Read time: 7 mins
13 Dec 2023
Advice from our very own Butternut Box Ambassador, Meera. Meera is an IMDT qualified Dog Trainer specialising in puppy training and socialisation, across the Sheffield area.
This is a great question, and I’m going to answer it honestly - whilst basing my answer on a modern understanding of puppy behaviour (so please ignore any outdated advice about your puppy seeking to dominate you / ruin your life / be pack leader / revenge crying - these things are simply just not true).
To understand why your puppy is crying at night, you firstly need to understand the well-intentioned, but massive upheaval you have caused. For the first 8 weeks of their lives, the majority of puppies live and sleep with their mum and littermates. There is safety and security in numbers - with no need to be crying at night, as everyone is too busy snuggling and snoring away.
You’ve now brought your puppy home, with intentions of starting as you mean to go on and setting firm rules and boundaries, which probably means you want your puppy to sleep alone at night. Except your puppy has never been alone at night, which explains why it’s now 3am and you’re both crying your eyes out from sheer upset and exhaustion.
These are some of the reasons why your puppy might be crying at night-time…
It’s night-time in an unfamiliar place and they’re feeling vulnerable
You’ve put them in their crate without spending enough time making their crate a fun place for them to be
Your puppy is feeling nervous or scared - they’re worried about what’s happening
Your puppy is alone - and they aren’t comfortable with being alone
Your puppy needs the toilet - and they don’t want to wee or poo in their sleeping area
Your puppy needs you - and they need you to be calm, patient and reassure them that everything is ok
The easiest way to reduce your puppy crying at night is to sleep near them, help them feel safe, comfortable and confident, and over the next few weeks or months slowly start to increase the distance between you and your pup at nighttime. This is the right way to ease your puppy into stress-free, sleep tight-all night training. Plus it means neither of you are being woken up by the other one crying.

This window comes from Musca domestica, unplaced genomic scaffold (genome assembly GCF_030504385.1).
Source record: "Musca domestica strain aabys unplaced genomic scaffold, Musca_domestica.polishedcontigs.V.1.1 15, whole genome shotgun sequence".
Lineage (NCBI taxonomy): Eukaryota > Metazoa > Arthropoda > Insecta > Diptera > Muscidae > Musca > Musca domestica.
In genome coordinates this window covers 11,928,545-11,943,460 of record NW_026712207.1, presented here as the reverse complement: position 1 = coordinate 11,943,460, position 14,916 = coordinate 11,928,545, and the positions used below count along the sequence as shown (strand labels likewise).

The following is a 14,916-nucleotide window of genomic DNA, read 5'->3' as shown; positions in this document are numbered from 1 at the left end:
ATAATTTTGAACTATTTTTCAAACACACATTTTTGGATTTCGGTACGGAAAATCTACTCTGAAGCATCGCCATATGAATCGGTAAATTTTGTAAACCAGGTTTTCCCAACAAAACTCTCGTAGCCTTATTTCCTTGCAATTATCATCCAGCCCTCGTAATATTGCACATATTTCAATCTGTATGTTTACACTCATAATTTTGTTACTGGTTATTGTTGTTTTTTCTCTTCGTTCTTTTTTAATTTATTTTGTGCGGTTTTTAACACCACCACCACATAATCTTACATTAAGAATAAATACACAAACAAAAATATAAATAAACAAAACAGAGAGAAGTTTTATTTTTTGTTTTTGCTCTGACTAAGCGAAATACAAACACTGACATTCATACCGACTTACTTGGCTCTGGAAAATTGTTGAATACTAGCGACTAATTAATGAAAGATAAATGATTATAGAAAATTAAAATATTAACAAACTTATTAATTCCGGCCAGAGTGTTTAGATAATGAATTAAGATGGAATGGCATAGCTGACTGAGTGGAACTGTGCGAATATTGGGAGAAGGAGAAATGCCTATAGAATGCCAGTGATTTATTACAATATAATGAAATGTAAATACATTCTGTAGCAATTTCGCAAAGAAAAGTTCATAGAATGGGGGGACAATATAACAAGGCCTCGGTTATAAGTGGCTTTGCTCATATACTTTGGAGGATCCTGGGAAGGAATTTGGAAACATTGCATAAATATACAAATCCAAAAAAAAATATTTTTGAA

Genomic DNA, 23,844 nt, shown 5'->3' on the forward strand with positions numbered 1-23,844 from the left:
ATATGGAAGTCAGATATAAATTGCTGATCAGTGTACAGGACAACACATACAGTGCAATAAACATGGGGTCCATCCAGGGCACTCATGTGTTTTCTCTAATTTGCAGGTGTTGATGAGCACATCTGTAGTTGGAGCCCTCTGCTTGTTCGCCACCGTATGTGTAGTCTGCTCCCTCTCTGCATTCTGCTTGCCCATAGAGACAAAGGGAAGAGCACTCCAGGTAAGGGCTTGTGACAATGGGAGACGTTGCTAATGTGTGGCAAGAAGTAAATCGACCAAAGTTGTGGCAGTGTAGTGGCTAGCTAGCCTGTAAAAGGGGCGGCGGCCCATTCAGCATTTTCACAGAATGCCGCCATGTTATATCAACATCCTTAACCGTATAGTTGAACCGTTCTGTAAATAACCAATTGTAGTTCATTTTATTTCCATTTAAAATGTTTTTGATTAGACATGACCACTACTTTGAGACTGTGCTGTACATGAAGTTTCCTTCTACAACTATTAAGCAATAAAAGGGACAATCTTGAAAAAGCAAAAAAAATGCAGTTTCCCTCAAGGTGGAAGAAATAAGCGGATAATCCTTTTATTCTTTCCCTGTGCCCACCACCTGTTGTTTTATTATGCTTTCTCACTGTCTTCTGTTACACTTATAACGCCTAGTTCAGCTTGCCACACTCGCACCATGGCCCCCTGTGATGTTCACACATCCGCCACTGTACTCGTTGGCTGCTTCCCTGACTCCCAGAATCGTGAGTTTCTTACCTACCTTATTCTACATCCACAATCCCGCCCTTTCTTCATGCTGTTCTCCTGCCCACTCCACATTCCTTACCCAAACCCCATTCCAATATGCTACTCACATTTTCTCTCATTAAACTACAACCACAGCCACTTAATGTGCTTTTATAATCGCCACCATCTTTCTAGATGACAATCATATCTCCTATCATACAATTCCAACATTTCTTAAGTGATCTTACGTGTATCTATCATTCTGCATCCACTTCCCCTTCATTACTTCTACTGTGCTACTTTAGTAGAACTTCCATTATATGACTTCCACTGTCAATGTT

No, you should never leave your puppy to cry at night.
Yes, I agree that you may have read 50 articles or 20 books telling you the opposite, but leaving your puppy to cry at night is not advisable.
Firstly - the sound will break your heart and make you feel like the worst puppy owner in the world. Save yourself the shame and the guilt, and when you hear your puppy cry, remind yourself that a) they won’t be a puppy forever; b) they are crying because they need you to help them and c) you have plenty of coffee in the cupboard.
Secondly, when your puppy cries, it’s a literal cry for help. If you let your puppy continue crying, they learn that help is not coming. Your puppy now has two choices: 1) to keep crying, louder, harder and for longer or 2) to stop crying because they’ve realised that help isn’t coming, so they shut down their emotions. If you want to learn the technical term for this, it’s called learned helplessness. When you repeatedly ignore your puppy crying at night, your puppy learns that crying makes absolutely no difference to their situation - so they stop crying, but make no mistake, they will very likely still feel afraid and even start “acting up” at bedtime - trying to avoid the scary nighttime routine.
Learned helplessness is really distressing, because your puppy is simply masking their emotions. Over time, this can lead to other unwanted behaviours, such as higher levels of anxiety or vocalisation (crying doesn’t work, maybe barking will).